c) So far as bilingualism facilitates cognitive development, being monolinguals they are unable to fully harness their innate intellectual potential. This leads to an avoidable under-utilization of the available human resource in Yemen, which are so crucial to lead the country to the threshold of the approaching millennium. In the face of the acknowledged need for bilingualism, the intriguing phenomenon of mono-lingualism seems to be the result of a lack of perception and awareness of the plethora of possibilities that an adequate level of proficiency in Arabic and English can open up for the enterprising Yemenis in the age of globalization.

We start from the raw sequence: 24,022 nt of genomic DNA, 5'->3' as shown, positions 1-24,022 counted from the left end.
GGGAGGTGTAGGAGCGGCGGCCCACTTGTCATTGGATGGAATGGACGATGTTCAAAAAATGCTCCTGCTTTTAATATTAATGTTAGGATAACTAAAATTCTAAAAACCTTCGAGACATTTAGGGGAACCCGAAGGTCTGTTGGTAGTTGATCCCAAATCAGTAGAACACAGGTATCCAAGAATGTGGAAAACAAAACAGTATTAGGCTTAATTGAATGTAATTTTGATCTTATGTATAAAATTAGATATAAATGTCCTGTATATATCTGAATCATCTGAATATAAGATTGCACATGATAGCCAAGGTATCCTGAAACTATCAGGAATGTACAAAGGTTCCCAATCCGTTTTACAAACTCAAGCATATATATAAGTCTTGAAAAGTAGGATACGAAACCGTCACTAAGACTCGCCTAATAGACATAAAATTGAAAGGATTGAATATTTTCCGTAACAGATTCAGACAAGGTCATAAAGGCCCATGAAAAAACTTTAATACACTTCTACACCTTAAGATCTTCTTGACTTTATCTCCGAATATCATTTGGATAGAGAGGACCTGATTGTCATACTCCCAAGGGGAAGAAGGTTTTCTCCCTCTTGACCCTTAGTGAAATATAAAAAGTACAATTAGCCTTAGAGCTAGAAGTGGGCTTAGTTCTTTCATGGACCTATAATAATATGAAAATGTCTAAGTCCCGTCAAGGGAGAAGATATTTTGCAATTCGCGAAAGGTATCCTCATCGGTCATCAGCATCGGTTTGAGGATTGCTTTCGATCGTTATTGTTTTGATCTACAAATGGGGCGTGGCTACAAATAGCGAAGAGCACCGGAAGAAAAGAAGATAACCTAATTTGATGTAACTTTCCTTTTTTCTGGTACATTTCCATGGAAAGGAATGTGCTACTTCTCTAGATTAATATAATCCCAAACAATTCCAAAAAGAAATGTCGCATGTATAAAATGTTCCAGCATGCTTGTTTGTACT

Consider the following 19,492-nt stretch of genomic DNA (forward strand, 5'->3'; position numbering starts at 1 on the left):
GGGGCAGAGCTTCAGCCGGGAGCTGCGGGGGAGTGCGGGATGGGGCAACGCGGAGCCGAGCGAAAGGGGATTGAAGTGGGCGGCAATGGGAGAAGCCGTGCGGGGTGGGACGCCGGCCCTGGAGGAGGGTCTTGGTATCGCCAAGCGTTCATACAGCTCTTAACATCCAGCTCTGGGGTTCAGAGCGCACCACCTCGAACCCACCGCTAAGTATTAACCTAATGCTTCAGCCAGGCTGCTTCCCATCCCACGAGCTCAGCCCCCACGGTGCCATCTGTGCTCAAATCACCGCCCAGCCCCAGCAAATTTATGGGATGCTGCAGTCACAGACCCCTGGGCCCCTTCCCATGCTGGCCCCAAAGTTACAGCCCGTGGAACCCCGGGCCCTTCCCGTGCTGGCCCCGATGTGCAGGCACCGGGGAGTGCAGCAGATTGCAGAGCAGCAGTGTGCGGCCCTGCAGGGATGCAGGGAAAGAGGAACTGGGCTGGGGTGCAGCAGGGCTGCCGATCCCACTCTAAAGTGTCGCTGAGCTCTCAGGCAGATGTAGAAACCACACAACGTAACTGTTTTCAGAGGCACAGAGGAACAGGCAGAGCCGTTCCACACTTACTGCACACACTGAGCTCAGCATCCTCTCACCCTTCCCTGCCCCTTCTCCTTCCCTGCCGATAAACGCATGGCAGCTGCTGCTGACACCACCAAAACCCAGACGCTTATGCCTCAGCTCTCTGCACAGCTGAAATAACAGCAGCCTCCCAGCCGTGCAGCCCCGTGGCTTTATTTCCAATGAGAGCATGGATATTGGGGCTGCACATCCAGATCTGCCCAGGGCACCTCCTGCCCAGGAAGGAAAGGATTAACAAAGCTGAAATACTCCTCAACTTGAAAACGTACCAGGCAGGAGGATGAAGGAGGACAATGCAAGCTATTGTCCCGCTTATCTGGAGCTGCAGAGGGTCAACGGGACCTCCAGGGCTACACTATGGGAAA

In conclusion, one may say that at a time when a strong and powerful wind of change is currently sweeping the world, Yemen can not be a passive and mute observer, but, in the fitness of things, be a legitimate partaker of intellectual strides around, and an active sharer of the global trend. Along with many progressive and timely measures currently underway in Yemen, such as efforts at salvaging tourism, liberalization of economy and so forth, let there be a concerted move on the social and academic planes to equip our young generation in at least two languages – Arabic and English. Then we can show the mutually complementary and enriching role of each. This can help remove what seems to be a major communicational handicap in Yemen before it is too late to resolve.